Student Perspectives: Student Therapists’ Perspectives on Termination with Clients with Complex Trauma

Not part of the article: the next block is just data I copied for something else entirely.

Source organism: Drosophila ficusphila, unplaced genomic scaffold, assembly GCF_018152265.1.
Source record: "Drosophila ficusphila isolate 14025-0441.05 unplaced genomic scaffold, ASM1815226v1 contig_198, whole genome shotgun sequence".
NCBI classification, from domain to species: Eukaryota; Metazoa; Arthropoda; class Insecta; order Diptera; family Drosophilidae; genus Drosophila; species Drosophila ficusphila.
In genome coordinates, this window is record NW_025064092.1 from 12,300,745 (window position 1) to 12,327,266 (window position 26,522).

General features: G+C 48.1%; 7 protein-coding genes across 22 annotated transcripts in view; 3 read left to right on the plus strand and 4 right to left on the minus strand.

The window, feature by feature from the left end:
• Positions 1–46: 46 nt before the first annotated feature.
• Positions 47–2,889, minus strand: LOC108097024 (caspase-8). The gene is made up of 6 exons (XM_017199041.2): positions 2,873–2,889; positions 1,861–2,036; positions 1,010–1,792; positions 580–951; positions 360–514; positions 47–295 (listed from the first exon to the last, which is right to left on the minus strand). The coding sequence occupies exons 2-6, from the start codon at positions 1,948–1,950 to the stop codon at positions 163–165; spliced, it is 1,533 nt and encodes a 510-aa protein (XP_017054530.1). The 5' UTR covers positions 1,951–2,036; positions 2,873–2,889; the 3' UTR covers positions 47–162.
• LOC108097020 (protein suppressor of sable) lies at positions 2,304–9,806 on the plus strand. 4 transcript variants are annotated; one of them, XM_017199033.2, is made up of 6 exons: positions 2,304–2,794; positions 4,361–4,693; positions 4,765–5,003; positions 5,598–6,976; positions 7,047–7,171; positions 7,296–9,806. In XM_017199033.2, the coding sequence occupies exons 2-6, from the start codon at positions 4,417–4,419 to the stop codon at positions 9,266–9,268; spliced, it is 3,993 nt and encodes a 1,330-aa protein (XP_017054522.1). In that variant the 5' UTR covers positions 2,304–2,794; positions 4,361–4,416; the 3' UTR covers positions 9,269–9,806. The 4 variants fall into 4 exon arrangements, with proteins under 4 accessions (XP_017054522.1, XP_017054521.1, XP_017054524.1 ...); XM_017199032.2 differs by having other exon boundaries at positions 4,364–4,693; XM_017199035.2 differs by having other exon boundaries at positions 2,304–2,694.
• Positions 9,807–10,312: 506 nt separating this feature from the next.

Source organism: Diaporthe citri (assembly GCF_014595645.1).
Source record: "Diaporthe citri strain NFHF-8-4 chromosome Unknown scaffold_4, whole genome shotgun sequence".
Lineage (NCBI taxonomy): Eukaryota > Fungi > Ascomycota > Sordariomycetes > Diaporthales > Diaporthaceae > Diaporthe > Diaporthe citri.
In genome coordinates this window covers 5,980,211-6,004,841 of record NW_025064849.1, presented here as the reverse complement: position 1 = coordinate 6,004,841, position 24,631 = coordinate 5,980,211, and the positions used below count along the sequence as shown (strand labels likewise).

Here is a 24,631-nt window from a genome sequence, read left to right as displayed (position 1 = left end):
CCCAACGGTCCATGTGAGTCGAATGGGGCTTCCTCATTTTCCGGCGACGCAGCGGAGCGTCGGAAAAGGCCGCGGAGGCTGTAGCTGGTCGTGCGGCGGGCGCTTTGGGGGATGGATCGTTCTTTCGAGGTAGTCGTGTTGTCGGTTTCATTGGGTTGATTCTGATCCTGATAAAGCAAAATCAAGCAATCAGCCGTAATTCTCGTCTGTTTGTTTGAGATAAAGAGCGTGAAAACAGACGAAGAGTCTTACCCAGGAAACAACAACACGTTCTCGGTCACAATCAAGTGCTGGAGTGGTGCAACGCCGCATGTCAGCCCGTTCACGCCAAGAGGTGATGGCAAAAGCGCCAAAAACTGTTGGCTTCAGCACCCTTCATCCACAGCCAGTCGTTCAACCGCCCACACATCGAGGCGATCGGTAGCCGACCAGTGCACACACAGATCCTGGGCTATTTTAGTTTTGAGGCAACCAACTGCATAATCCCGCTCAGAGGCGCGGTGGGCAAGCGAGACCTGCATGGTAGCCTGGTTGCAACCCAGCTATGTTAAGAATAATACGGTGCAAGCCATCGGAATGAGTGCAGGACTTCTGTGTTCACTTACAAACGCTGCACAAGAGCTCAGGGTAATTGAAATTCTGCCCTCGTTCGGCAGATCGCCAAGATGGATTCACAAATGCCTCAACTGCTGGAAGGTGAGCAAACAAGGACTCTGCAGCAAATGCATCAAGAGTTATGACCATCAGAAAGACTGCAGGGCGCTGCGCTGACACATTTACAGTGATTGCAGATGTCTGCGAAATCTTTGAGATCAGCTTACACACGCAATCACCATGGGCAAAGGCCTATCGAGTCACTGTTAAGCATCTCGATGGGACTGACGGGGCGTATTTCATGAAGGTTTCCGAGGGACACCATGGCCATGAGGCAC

For many doctoral-level training programs, psychology trainees are limited to one year or less of therapeutic work with clients per clinical practicum rotation. This can be difficult for both students and clients alike, as transferring clients is not always clinically indicated and can seem abrupt and unnatural. It is estimated that 80% of student-clinicians must forcibly terminate with their patients, with more than 50% of these trainees reporting being inadequately prepared to terminate therapy (Zuckerman & Mitchell, 2004). Likewise, the duration of clinical rotations often requires clients to cope with the loss of a therapist each year. Due to many training sites using a sliding pay scale, individuals of lower socioeconomic status are disproportionately affected by the one-year training model (Aubry, Hunsley, Josephson, & Vito, 2000; Thompson, Graham, Brockberg, Chin, & Jones, 2017). Consequently, clients who fall within a lower socioeconomic status often become entrenched in the cycle of building intimacy and trust with a therapist and then “losing them” at the end of the training year.